New Revised Standard Version Updated Edition
7 How beautiful upon the mountains are the feet of the messenger who announces peace, who brings good news, who announces salvation, who says to Zion, “Your God reigns.” 8 Listen! Your sentinels lift up their voices; together they shout for joy, for in plain sight they see the return of the Lord to Zion. 9 Break forth; shout together for joy, you ruins of Jerusalem, for the Lord has comforted his people; he has redeemed Jerusalem. 10 The Lord has bared his holy arm before the eyes of all the nations, and all the ends of the earth shall see the salvation of our God.
The group of boys were trudging along, feet dragging and heads down. They were out of water. Their throats were parched, and they were sure they would never survive if they didn’t find water soon. Even when one of them suggested taking a side path to look at whatever might be there, they shook their heads. We can’t do anything else until we find water. Suddenly, one of the group who had gone ahead to look for water came running back.
“I’ve found it! I found water!”
At the news, their feet moved faster, and their heads tilted up so they could see ahead. Finally, they got to the place their friend had found – the water bottle filling station! Until they were able to get water, they were unable to enjoy the rest of their journey. It was the news that water was just up ahead that brightened their spirits and helped their feet to move forward.
We hear good news in many ways. The father runs into the waiting room to the family saying, “It’s a girl!” Although they haven’t seen her yet, the message of her arrival brings joy. The signs of snow like the microscopic flakes I saw this morning, the highway sign that cautioned drivers to be careful driving in wintery conditions because there would be snow in northwest NJ (it was interesting that the signs continued to warn of the wintery conditions even as I drove to church in northeast NJ), and the salt trucks poised to start spreading. The message that snow might be coming that was exciting to me. Christmas morning when the little girl comes to the top of the stairs and looks down at the brightly lit tree with the gifts underneath and says to herself, “I know Santa has come.” She doesn’t know what is in any of those presents yet, but it is the scene below her that brings her joy.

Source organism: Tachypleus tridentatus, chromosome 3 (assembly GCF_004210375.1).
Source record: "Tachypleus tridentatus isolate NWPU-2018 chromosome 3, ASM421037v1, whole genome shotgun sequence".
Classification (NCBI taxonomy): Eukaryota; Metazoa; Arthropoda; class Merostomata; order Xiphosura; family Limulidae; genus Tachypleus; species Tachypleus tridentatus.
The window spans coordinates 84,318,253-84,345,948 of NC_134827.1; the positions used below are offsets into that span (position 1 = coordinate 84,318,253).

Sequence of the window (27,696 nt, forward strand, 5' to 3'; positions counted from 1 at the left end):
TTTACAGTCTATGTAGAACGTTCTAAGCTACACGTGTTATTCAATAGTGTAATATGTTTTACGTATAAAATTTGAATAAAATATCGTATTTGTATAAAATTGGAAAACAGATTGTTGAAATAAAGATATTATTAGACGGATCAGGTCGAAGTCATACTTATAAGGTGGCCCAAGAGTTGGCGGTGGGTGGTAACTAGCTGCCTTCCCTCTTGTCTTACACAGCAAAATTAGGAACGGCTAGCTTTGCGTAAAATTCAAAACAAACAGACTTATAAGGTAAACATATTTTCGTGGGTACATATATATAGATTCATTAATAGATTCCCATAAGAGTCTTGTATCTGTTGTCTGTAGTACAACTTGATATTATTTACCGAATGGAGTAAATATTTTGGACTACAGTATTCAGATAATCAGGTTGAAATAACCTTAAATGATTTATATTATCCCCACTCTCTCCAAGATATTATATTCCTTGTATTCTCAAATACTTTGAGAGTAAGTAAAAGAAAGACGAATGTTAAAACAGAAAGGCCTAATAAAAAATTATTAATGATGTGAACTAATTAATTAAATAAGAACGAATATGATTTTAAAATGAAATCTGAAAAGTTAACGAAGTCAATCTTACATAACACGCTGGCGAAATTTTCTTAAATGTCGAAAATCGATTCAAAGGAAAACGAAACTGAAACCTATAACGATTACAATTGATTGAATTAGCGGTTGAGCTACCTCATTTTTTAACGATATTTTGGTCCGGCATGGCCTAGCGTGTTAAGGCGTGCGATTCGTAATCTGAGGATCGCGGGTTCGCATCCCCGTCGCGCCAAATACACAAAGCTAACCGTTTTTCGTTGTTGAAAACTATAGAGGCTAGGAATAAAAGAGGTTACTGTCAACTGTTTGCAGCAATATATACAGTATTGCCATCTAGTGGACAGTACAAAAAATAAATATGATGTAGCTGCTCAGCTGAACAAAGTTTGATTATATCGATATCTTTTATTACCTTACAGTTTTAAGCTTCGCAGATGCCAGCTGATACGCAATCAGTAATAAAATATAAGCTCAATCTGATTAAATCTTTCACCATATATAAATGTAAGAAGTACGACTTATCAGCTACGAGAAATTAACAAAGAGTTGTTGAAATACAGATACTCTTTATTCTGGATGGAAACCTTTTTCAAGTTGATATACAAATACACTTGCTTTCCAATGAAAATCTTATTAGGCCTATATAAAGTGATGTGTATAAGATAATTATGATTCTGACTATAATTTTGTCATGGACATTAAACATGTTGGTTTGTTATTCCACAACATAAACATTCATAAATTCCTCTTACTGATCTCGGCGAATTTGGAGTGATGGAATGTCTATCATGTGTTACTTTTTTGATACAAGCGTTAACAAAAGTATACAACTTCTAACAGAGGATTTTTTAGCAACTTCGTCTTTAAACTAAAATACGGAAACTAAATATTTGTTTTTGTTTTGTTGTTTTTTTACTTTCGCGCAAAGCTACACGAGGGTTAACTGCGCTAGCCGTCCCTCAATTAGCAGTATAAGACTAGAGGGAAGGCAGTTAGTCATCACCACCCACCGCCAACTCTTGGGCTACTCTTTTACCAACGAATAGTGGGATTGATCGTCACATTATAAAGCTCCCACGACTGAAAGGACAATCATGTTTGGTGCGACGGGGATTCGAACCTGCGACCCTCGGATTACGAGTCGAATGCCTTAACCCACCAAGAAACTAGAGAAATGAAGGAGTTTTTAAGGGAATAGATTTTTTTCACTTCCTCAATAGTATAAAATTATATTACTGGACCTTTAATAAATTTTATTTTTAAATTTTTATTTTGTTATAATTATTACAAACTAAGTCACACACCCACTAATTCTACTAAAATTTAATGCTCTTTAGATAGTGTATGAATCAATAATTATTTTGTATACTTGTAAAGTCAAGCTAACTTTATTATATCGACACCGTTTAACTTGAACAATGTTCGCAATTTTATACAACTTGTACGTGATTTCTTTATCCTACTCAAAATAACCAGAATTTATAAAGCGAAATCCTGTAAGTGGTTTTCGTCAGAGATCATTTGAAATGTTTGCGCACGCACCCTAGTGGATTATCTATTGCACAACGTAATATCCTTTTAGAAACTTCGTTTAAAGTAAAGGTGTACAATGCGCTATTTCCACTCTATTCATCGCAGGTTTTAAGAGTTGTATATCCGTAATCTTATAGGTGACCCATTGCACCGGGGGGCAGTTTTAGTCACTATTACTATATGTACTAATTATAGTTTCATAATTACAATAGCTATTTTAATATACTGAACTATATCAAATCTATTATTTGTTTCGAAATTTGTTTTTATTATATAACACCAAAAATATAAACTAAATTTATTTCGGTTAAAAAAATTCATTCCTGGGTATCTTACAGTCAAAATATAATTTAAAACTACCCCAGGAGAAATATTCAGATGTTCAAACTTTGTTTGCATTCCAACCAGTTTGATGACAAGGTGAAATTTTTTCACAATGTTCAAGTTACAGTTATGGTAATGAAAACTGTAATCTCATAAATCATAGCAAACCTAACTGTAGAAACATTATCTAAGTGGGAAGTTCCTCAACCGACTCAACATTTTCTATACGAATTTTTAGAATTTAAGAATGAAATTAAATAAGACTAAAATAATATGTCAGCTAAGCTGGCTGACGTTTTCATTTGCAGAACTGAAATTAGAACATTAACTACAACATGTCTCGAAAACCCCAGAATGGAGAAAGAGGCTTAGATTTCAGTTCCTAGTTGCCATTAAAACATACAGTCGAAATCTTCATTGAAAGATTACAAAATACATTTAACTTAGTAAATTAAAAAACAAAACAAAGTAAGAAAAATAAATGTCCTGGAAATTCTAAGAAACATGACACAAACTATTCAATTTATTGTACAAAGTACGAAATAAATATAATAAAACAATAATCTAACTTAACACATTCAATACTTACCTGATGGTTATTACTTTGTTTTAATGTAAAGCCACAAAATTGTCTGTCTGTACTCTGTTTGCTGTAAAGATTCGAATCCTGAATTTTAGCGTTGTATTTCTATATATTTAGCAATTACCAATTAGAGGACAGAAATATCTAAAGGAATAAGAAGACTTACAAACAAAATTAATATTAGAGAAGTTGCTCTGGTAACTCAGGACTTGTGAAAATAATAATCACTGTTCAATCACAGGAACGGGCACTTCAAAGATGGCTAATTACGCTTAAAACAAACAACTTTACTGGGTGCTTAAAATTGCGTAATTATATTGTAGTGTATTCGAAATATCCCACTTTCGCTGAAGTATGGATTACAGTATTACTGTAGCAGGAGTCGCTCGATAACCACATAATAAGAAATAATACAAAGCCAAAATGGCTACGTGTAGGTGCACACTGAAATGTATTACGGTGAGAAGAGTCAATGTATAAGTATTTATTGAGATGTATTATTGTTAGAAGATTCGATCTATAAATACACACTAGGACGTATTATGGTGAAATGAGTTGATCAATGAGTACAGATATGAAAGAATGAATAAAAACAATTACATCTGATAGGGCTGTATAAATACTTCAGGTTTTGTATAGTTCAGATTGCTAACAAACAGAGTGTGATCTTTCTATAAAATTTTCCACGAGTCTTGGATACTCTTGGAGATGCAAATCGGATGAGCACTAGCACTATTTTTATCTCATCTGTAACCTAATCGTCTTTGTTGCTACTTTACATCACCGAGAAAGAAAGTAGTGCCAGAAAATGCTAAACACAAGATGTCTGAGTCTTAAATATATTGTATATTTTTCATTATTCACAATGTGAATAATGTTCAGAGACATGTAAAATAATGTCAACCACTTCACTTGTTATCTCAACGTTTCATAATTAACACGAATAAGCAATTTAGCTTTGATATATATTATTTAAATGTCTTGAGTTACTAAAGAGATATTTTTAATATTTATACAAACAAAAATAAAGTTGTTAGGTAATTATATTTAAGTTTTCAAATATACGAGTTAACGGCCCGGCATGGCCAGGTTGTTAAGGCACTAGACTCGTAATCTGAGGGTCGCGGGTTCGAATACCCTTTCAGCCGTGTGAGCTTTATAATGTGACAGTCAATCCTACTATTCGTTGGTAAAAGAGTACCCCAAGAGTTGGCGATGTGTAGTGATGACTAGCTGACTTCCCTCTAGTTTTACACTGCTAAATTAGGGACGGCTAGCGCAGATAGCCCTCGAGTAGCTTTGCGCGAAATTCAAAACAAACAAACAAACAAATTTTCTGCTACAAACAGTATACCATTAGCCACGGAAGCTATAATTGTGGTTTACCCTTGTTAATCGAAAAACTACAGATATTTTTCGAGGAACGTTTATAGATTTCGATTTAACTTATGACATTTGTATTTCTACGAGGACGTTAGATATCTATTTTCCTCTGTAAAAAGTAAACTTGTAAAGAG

We could all come up with examples of good news, of messages delivered, that bring us expectations of joy. Messengers bringing good news are always welcomed.
The sentries on the ramparts of the walls of Jerusalem were waiting for news from the battlefield. They were anxious – would the news be good or would it be bad. They strained their eyes looking for the runner who would bring the news. Usually, the runner would come quickly if the news was good and not so much if the news was bad.
Then in the distance they saw him, running as fast as he could. They rejoiced knowing that the messenger was bringing good news. Upon hearing the message of victory, they sung the news out loud so all could hear.
Reading the song in Isaiah, we see a few surprises that were part of the message. Not only have they won the war, but God himself is coming to Jerusalem in triumph. God is coming to redeem all the nations and all the earth. “God is coming! Rejoice and be glad! Your God reigns!” the runner says. The victory is God’s alone.
We are looking at the scene, not of the victory itself, but at the very moment the good news is delivered. When the joyous celebration starts at the delivery of the beautiful message of the victory.
The message itself is beautiful. The feet represent the one who brings the good news. The celebration begins when those feet, the messenger shares the news. The king is not yet in view, but the celebration of his arrival starts even before he comes.
We know the king is coming. We know it in our hearts as we hear the message. This is the message of Advent. The king is coming. The promises of God spoken of by the prophets will be fulfilled. Even as we celebrate his first coming at his birth, we look forward to his return. We celebrate because we have heard the message of his arrival and his future return.
We hear that message in the Christmas story. The angel, the messenger from God, that tells Mary she will have God’s Son. The message that Mary sings about as she understands its meaning. The angel that comes to Joseph is his dream with the message that God has great plans and telling him to marry Mary and who the son she will bear would be. The multitude of angels who appear to the shepherds with “Good news of great joy. The savior has been born in Bethlehem.” What do the shepherds do? They celebrate the message. They leave the sheep and run to Bethlehem. The message brought them joy and spurred them to action.